The lessons of the street

You must anticipate always how the talk is going to go. It’s something you pick up quite young, same as you learn the different species of cop: the Black and White (named for the color scheme of their automobiles), who are L.A.. city police and in general the least flexible; the L.A. county sheriff’s department, who style themselves more of an elite, try to maintain a certain distance from the public, and are less apt to harass you unless you seem worthy; the Compton city cops, who travel only one to a car and come on very tough, like leaning four of you at a time against the wall and shaking you all down; the juvies, who ride in unmarked Plymouths and are cruising all over the place soon as the sun goes down, pulling up alongside you with pleasantries like, “Which one’s buying the wine tonight?” or, “Who are you guys planning to rob this time?” They are kidding, of course, trying to be pals. But Watts kids, like most, do not like being put in with winos, or dangerous drivers or thieves, or in any bag considered criminal or evil. Whatever the cop’s motives, it looks like mean and deliberate ignorance.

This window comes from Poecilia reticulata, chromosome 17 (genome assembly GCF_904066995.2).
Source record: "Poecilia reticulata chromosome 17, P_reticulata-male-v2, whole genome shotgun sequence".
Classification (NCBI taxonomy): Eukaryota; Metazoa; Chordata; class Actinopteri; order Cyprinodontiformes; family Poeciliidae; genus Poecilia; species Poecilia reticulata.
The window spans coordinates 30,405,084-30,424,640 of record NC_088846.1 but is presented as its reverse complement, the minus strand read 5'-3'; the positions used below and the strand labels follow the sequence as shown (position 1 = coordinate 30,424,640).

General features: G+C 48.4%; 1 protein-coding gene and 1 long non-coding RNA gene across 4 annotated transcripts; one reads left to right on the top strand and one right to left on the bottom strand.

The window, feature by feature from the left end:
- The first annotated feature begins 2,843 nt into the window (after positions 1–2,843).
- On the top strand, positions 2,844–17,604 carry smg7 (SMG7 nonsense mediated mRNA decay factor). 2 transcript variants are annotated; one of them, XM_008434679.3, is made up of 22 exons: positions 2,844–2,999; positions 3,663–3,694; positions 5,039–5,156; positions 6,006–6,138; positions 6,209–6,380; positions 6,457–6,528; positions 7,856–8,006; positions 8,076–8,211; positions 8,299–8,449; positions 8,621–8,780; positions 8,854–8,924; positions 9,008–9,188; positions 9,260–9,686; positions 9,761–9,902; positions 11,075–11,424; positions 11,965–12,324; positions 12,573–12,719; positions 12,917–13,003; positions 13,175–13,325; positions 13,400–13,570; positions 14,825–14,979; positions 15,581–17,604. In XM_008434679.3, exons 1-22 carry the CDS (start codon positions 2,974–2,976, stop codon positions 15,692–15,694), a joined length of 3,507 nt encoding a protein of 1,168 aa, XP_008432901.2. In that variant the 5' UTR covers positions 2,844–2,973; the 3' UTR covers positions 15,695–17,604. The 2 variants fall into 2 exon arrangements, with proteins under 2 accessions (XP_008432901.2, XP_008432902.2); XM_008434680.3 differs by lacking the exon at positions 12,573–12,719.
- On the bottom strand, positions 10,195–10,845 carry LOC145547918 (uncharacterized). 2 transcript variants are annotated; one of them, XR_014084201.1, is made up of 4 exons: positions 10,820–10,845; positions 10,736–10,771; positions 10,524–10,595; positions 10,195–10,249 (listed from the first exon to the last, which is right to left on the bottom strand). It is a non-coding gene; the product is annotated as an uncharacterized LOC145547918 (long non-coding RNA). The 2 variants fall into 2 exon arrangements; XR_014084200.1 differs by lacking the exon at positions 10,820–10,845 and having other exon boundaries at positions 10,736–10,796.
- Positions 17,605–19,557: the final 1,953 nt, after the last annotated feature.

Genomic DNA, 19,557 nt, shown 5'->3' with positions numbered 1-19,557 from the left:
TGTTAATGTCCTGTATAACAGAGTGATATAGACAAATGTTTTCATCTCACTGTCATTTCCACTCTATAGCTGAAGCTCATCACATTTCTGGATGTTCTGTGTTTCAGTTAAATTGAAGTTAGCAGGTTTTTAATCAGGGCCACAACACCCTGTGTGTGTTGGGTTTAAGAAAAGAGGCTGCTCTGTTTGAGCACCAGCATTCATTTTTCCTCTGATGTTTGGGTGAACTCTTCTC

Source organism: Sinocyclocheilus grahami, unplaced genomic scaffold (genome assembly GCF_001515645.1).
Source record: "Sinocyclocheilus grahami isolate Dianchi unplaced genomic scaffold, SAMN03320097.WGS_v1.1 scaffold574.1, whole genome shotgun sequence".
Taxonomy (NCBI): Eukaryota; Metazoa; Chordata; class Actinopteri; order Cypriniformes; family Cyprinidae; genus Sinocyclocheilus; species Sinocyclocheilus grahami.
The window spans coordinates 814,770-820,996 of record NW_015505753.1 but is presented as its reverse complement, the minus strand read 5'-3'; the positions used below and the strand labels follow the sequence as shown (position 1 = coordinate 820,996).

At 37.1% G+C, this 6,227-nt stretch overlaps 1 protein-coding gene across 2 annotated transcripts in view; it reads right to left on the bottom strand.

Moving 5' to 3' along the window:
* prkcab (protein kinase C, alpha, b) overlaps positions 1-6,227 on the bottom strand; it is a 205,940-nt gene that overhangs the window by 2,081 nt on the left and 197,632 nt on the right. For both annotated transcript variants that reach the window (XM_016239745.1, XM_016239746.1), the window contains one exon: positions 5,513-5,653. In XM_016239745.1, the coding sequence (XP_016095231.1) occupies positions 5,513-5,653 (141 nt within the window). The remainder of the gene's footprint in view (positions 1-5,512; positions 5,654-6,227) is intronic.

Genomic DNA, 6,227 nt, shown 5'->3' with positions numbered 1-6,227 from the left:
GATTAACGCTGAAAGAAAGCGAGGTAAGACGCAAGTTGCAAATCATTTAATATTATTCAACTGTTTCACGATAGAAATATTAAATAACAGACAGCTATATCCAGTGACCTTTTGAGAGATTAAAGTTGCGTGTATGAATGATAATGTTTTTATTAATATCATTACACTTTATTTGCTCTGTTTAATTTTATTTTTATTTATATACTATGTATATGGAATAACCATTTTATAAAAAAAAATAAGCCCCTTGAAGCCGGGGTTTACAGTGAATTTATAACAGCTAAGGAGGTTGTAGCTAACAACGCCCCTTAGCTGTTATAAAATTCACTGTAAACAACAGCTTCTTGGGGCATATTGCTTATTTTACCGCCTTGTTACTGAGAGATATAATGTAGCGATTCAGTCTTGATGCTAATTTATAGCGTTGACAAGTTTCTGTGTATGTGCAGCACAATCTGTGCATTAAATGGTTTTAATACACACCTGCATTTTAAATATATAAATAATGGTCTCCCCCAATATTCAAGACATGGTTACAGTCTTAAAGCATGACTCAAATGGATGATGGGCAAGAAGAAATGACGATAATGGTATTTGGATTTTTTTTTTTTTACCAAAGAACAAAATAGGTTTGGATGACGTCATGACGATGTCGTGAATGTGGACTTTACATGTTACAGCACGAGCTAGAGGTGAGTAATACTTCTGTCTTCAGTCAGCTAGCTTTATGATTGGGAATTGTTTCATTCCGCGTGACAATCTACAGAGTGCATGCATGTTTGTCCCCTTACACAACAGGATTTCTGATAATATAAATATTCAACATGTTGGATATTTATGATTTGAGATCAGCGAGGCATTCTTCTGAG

Thomas Pynchon’s notes on his thug life.

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